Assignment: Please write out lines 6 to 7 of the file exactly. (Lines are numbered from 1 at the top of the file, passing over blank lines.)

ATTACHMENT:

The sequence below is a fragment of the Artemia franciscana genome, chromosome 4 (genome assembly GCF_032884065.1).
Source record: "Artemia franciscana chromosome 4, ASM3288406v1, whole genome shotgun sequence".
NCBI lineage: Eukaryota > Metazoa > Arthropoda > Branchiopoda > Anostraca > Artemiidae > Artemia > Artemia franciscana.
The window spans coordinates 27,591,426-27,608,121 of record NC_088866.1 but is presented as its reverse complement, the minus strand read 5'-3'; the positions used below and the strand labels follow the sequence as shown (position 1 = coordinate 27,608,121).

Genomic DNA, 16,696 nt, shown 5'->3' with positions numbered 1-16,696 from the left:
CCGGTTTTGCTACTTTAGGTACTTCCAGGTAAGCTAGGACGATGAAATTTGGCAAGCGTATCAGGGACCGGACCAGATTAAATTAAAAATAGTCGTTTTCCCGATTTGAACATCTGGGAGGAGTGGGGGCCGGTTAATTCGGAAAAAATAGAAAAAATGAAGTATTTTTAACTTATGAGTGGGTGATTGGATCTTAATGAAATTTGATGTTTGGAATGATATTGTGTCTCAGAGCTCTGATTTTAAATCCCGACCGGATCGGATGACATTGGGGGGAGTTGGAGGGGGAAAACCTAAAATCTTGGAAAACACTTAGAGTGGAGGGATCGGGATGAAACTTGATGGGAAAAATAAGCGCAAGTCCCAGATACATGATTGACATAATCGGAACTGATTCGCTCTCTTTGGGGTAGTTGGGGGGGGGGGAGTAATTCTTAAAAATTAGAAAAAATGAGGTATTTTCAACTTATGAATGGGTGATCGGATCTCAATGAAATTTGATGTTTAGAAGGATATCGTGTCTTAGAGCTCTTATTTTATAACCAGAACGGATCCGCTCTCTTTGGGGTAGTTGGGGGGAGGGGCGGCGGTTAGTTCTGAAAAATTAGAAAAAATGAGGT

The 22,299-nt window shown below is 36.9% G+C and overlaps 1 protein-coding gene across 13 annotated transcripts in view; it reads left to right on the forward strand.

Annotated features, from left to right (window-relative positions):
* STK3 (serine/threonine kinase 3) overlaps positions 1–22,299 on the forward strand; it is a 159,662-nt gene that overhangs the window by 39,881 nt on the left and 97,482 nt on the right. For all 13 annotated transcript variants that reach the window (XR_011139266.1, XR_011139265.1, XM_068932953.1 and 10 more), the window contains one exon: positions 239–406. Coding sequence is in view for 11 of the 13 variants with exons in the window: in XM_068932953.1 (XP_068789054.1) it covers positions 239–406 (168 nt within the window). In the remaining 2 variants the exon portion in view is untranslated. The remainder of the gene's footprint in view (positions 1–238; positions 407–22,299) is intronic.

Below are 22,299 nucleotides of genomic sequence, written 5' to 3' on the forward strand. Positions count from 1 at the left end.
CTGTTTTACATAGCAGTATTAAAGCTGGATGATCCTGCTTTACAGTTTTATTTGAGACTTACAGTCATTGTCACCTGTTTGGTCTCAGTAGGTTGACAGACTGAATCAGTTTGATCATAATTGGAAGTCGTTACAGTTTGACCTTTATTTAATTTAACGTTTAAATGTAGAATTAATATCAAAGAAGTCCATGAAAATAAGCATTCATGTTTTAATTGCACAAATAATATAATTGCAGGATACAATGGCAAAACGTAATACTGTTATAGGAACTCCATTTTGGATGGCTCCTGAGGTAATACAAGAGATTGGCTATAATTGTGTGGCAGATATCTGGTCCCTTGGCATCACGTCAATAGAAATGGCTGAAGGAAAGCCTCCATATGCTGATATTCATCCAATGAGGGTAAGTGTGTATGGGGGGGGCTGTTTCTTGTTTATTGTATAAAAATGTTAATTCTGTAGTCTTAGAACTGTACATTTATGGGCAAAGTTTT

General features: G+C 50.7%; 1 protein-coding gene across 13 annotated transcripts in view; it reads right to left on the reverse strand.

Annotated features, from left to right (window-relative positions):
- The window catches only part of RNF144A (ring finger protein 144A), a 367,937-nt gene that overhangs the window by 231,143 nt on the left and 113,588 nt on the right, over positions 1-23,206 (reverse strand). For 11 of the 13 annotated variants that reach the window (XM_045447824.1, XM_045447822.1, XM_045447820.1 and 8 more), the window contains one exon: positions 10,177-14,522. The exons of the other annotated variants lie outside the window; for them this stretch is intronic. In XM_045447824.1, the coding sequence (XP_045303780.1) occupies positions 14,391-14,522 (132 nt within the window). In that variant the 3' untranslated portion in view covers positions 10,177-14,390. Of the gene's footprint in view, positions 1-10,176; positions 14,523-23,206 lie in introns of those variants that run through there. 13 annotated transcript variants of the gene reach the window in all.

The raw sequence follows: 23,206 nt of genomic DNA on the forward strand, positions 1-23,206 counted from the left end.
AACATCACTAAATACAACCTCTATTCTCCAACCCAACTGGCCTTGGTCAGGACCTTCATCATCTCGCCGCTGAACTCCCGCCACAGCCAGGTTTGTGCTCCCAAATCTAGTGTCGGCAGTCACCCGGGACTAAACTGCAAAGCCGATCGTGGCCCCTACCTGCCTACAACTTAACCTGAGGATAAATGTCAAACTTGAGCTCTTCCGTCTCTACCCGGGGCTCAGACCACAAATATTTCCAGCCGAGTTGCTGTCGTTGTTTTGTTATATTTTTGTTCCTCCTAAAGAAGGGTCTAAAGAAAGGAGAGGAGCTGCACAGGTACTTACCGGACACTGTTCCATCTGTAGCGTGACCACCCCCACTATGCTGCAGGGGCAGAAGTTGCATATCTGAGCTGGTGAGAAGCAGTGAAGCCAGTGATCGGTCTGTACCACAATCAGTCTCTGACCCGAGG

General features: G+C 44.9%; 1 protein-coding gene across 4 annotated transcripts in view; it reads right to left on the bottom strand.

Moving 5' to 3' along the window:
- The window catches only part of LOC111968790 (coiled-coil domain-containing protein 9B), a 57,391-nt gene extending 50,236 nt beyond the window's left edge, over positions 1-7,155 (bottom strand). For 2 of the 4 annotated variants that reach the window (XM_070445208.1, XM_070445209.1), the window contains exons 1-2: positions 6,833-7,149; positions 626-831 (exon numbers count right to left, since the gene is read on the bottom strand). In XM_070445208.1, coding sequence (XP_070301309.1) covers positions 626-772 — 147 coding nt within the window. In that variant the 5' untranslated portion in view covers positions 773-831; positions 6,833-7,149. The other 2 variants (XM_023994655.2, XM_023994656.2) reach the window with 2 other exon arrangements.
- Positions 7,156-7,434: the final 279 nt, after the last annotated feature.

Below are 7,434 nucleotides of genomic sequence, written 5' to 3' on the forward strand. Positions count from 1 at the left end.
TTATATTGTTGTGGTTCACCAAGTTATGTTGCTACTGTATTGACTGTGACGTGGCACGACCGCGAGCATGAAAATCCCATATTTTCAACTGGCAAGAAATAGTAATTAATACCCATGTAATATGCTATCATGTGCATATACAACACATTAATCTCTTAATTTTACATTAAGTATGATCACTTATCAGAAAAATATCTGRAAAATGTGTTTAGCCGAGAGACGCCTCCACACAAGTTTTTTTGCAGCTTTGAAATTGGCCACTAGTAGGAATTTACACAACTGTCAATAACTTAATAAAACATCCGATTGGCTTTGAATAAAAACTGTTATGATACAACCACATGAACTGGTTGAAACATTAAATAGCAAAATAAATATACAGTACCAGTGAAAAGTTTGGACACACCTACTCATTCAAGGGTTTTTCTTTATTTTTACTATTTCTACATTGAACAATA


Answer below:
CCGGTTTTGCTACTTTAGGTACTTCCAGGTAAGCTAGGACGATGAAATTTGGCAAGCGTATCAGGGACCGGACCAGATTAAATTAAAAATAGTCGTTTTCCCGATTTGAACATCTGGGAGGAGTGGGGGCCGGTTAATTCGGAAAAAATAGAAAAAATGAAGTATTTTTAACTTATGAGTGGGTGATTGGATCTTAATGAAATTTGATGTTTGGAATGATATTGTGTCTCAGAGCTCTGATTTTAAATCCCGACCGGATCGGATGACATTGGGGGGAGTTGGAGGGGGAAAACCTAAAATCTTGGAAAACACTTAGAGTGGAGGGATCGGGATGAAACTTGATGGGAAAAATAAGCGCAAGTCCCAGATACATGATTGACATAATCGGAACTGATTCGCTCTCTTTGGGGTAGTTGGGGGGGGGGGAGTAATTCTTAAAAATTAGAAAAAATGAGGTATTTTCAACTTATGAATGGGTGATCGGATCTCAATGAAATTTGATGTTTAGAAGGATATCGTGTCTTAGAGCTCTTATTTTATAACCAGAACGGATCCGCTCTCTTTGGGGTAGTTGGGGGGAGGGGCGGCGGTTAGTTCTGAAAAATTAGAAAAAATGAGGT

The 22,299-nt window shown below is 36.9% G+C and overlaps 1 protein-coding gene across 13 annotated transcripts in view; it reads left to right on the forward strand.